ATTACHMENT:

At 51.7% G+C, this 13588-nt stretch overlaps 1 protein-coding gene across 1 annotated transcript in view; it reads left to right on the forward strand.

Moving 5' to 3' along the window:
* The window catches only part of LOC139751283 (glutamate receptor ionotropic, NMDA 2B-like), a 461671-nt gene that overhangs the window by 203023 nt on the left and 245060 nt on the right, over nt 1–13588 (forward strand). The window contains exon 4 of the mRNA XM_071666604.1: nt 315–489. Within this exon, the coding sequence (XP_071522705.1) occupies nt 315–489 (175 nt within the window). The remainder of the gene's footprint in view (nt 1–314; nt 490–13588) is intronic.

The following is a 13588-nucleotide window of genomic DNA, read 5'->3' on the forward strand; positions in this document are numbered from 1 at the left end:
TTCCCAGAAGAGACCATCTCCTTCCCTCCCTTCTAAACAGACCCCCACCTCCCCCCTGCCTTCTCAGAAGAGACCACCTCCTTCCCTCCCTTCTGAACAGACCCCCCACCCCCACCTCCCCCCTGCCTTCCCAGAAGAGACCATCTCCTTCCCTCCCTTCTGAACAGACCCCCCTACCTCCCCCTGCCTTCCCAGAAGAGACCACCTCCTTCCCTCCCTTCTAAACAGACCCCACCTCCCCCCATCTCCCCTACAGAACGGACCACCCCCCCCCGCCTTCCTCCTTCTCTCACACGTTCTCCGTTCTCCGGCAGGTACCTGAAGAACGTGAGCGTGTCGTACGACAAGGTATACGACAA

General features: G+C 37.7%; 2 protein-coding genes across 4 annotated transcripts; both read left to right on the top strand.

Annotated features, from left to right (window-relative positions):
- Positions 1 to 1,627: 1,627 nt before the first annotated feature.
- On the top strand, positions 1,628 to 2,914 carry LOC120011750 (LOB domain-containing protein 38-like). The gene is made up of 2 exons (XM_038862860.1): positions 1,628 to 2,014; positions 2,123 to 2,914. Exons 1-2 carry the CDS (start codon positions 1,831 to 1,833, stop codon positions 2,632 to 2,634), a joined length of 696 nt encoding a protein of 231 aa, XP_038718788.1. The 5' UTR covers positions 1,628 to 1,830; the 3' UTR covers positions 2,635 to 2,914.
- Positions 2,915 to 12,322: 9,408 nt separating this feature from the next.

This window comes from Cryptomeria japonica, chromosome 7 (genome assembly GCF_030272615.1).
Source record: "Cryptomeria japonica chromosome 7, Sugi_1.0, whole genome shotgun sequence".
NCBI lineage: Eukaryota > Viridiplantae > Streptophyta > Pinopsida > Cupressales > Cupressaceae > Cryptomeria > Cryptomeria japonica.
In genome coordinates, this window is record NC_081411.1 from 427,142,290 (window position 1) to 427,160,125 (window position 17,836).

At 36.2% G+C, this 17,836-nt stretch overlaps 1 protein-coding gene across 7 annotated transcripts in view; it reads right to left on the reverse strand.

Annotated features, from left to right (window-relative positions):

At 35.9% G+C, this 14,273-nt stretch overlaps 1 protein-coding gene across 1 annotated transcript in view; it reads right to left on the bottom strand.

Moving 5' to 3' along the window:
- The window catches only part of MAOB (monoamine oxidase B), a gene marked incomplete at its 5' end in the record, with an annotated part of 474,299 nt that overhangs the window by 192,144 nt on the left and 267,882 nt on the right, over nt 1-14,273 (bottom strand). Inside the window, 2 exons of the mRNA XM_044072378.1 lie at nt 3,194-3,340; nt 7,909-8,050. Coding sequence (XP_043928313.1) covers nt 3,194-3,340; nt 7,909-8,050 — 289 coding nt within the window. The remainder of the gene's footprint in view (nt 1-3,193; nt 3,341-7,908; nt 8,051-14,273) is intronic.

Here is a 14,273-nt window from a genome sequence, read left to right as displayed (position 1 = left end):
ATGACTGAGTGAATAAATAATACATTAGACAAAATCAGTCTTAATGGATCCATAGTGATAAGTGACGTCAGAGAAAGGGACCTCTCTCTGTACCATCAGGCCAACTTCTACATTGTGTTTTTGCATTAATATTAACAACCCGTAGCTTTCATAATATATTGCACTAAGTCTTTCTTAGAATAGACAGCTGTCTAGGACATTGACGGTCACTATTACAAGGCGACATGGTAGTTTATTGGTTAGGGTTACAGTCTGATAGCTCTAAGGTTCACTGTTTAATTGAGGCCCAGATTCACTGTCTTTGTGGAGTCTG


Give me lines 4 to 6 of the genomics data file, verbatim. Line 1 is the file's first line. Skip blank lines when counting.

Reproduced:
The following is a 13588-nucleotide window of genomic DNA, read 5'->3' on the forward strand; positions in this document are numbered from 1 at the left end:
TTCCCAGAAGAGACCATCTCCTTCCCTCCCTTCTAAACAGACCCCCACCTCCCCCCTGCCTTCTCAGAAGAGACCACCTCCTTCCCTCCCTTCTGAACAGACCCCCCACCCCCACCTCCCCCCTGCCTTCCCAGAAGAGACCATCTCCTTCCCTCCCTTCTGAACAGACCCCCCTACCTCCCCCTGCCTTCCCAGAAGAGACCACCTCCTTCCCTCCCTTCTAAACAGACCCCACCTCCCCCCATCTCCCCTACAGAACGGACCACCCCCCCCCGCCTTCCTCCTTCTCTCACACGTTCTCCGTTCTCCGGCAGGTACCTGAAGAACGTGAGCGTGTCGTACGACAAGGTATACGACAA

General features: G+C 37.7%; 2 protein-coding genes across 4 annotated transcripts; both read left to right on the top strand.